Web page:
Fingolimod (FTY720) prevents chronic rejection of rodent cardiac allografts through inhibition of the RhoA pathway

Wei Chen, Wenhao Chen, Song Chen, Ahmed Uosef, Rafik M. Ghobrial, Malgorzata Kloc

Research output: Contribution to journalArticlepeer-review

6 Scopus citations


The Fingolimod (FTY720, Gilenya) is clinically approved for the treatment of multiple sclerosis (MS). Its therapeutic effect on MS is based on the ability to bind sphingosine 1-phosphate (S1P) receptors and block the exit of immune cells from the lymphoid organs, thus preventing immune cell-dependent injury to the central nervous system (CNS). We showed recently that, besides the S1P-related activity, the FTY720 also down-regulates RhoA, which is a master regulator of the actin cytoskeleton. Our previous studies showed that FTY720 also down-regulates Rictor, which is a signature molecule of mTORC2 complex, which regulates RhoA and dictates actin cytoskeleton specificity. Because, our previous studies showed that chronic rejection correlates with the upregulation of RhoA and mTORC2 components and that the inhibition of RhoA pathway prevents chronic rejection, here we studied the effect of FTY720 on the chronic rejection of rat and mouse cardiac allografts. We show that FTY720 in conjunction with the inhibitors of early T cell response, (CTA4-Ig in mice and Everolimus in rats) blocks macrophage infiltration into the grafts and prevents chronic rejection of rat and mouse cardiac transplants. This indicates that FTY720 may be repurposed from the MS application to the clinical transplantation as an anti-chronic rejection drug.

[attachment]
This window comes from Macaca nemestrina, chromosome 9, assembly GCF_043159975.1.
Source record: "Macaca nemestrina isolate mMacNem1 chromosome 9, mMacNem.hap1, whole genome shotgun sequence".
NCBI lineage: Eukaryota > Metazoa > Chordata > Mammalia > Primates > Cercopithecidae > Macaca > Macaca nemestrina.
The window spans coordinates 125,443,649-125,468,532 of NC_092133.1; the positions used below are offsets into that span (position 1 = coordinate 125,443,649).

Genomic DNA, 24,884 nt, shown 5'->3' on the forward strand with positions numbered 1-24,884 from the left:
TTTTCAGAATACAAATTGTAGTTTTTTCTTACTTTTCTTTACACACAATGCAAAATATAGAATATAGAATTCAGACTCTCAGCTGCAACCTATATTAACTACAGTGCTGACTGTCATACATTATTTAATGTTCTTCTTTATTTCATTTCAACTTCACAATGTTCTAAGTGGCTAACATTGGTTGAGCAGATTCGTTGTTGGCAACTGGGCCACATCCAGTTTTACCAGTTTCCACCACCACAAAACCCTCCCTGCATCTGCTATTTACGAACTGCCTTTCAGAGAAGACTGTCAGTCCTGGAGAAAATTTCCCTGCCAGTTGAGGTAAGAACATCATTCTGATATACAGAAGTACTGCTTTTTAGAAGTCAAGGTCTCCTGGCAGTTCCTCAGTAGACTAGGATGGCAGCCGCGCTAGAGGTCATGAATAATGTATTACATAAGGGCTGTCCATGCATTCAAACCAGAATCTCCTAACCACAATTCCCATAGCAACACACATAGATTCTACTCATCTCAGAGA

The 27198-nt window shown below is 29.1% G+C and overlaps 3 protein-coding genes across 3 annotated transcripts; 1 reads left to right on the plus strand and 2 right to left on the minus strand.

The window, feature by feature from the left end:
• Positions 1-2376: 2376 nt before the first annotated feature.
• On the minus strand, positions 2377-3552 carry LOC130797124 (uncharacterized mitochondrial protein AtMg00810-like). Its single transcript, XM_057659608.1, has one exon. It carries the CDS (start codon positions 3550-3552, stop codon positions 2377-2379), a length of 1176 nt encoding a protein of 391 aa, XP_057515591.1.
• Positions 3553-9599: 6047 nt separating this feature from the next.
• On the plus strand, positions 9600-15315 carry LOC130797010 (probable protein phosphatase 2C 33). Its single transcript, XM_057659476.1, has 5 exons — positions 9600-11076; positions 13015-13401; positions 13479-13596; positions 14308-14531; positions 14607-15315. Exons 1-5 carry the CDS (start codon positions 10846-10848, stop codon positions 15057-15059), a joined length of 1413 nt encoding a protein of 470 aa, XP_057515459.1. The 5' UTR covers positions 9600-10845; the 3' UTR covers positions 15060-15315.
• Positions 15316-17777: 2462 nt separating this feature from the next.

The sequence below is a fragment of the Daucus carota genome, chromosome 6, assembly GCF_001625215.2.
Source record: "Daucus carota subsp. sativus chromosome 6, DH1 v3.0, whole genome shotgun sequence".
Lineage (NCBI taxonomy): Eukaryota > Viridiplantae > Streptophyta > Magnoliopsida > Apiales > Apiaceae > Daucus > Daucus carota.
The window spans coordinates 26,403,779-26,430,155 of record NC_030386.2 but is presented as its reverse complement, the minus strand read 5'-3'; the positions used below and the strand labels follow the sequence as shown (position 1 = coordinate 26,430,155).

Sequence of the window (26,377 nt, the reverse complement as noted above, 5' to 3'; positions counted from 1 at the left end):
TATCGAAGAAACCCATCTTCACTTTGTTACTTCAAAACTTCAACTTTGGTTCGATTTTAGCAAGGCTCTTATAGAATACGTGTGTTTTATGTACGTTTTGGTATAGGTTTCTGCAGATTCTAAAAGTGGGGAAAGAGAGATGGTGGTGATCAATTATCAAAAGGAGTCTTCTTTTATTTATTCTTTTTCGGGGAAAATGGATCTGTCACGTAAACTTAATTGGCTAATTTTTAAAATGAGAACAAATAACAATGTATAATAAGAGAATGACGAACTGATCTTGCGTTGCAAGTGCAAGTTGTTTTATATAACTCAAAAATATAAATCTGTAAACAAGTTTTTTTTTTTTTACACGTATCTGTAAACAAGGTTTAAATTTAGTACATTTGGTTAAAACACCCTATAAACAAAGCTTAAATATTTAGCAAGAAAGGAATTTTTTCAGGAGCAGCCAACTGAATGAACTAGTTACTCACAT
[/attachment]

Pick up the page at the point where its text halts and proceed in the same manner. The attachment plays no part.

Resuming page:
Original languageEnglish (US)
Article number101347
JournalTransplant Immunology
StatePublished - Apr 2021


  • Actin
  • Chronic rejection
  • FTY720
  • Macrophage
  • RhoA

ASJC Scopus subject areas

  • Immunology and Allergy
  • Immunology
  • Transplantation


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